In In 1961, the Wentzel family also started saving seals. They lived in the village of Uithuizen in the province of Groningen. After the death of Mrs. Wentzel, Lenie ’t Hart was asked to take over the seal sanctuary in 1971. That was the start of Sealcentre Pieterburen. You can read more about the history of Sealcentre Pieterburen here .
René and Anneke Wentzel in their backyard where they rescued seals in Uithuizen. Source: Peter Wentzel.
Things went badly for the seals
Things went very badly for the seals when the seal rehabilitation centers on Texel and Uithuizen started. This can be clearly seen with a graph of the counts of seals in the Dutch Wadden Sea. From the year 1900 it can be seen that the number of seals has decreased enormously: from about 15,000 seals to about 2,000 seals in 1960. The fact that the seals were doing so badly was taken seriously by the government in the 1960s. In the end, the government decided to ban seal hunting in the whole of the Netherlands after 1962.
Graph showing the number of seals in the Dutch Wadden Sea. The light blue line represents the harbor seal and arises from the dark blue line; the orange line represents the number of gray seals that returned in the 1980s.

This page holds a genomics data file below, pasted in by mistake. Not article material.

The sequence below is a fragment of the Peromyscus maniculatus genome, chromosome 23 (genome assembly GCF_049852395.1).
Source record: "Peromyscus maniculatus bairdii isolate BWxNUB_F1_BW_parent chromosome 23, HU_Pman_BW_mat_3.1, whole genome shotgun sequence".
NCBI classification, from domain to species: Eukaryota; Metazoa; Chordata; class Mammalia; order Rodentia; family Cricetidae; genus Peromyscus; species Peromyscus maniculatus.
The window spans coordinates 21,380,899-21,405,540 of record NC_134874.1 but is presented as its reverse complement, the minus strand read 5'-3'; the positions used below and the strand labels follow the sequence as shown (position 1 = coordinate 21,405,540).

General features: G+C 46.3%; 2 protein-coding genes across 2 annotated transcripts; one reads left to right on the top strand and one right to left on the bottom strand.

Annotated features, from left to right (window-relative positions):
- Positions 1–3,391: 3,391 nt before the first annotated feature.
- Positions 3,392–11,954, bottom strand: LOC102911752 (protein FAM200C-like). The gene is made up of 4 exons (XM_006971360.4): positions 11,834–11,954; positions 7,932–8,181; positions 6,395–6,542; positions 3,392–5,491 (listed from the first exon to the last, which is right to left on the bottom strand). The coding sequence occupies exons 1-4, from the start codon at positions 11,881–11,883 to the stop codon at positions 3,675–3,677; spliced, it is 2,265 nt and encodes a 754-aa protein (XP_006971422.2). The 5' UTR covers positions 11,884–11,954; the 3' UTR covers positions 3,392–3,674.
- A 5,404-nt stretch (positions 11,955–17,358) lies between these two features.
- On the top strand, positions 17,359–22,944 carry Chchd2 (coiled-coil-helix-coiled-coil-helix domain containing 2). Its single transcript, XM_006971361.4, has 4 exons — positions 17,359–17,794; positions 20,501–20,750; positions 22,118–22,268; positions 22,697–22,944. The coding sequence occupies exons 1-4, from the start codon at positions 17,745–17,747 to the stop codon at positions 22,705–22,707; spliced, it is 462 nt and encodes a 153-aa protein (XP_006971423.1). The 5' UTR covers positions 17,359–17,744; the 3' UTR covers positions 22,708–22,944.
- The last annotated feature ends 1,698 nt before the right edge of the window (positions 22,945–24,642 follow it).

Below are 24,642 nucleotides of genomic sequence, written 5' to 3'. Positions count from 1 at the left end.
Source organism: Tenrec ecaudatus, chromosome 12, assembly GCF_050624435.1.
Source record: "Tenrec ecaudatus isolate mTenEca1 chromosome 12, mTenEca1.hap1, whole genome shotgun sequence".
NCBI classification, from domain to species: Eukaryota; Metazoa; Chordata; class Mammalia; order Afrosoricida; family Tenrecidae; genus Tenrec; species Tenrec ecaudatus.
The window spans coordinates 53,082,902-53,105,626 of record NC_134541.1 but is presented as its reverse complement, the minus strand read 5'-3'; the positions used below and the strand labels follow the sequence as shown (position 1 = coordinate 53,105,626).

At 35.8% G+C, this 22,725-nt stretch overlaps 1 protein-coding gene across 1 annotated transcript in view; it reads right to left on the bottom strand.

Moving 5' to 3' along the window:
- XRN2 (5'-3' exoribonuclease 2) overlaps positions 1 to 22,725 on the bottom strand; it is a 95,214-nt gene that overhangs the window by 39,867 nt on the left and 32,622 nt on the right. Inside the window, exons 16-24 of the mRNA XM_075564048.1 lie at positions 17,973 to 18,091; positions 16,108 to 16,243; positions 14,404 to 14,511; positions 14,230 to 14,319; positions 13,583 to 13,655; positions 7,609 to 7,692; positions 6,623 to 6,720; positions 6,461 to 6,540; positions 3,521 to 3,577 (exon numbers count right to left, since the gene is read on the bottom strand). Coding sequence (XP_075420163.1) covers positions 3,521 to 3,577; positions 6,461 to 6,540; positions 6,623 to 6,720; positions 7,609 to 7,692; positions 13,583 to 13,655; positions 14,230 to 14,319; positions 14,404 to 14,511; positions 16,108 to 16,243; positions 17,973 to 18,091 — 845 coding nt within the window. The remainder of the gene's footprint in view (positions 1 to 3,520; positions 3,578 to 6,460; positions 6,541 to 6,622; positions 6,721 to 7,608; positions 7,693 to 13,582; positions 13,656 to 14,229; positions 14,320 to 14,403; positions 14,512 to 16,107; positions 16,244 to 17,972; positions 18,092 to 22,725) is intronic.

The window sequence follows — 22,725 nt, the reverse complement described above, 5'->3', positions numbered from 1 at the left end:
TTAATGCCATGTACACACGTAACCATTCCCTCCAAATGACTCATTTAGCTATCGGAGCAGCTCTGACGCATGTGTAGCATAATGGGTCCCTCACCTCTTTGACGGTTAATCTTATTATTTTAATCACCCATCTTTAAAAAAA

Serious pollution of sea water
The number of seals in the Wadden Sea remained low. The seawater was seriously polluted and commercial shipping and water tourism caused a lot of disruption. The harmful substances PCBs in the water in particular had a negative influence on the reproduction of the seals.
After an outbreak of a virus in which half of the seals died in 1988 and in 2002, seals were given the opportunity to grow in numbers again – and they succeeded. There was more good news: grey seal re-established itself in the Wadden Sea in the 1980s. Conclusion: the seal has made a comeback!
The relationship between humans and seals has changed a lot over the past few centuries. It's actually amazing how differently we thought about seals compared to now. By changing our image of the seal and by committing ourselves to its protection, we as people ensured that we did not lose the seal in the Netherlands. One thing is clear from a look at history: we must ensure that the seals have a future. We will therefore continue to work for a healthy seal in a healthy sea. Day in day out. Are you in?
Zeehondenjacht in Nederland 1591 – 1962. Pieter ’t Hart.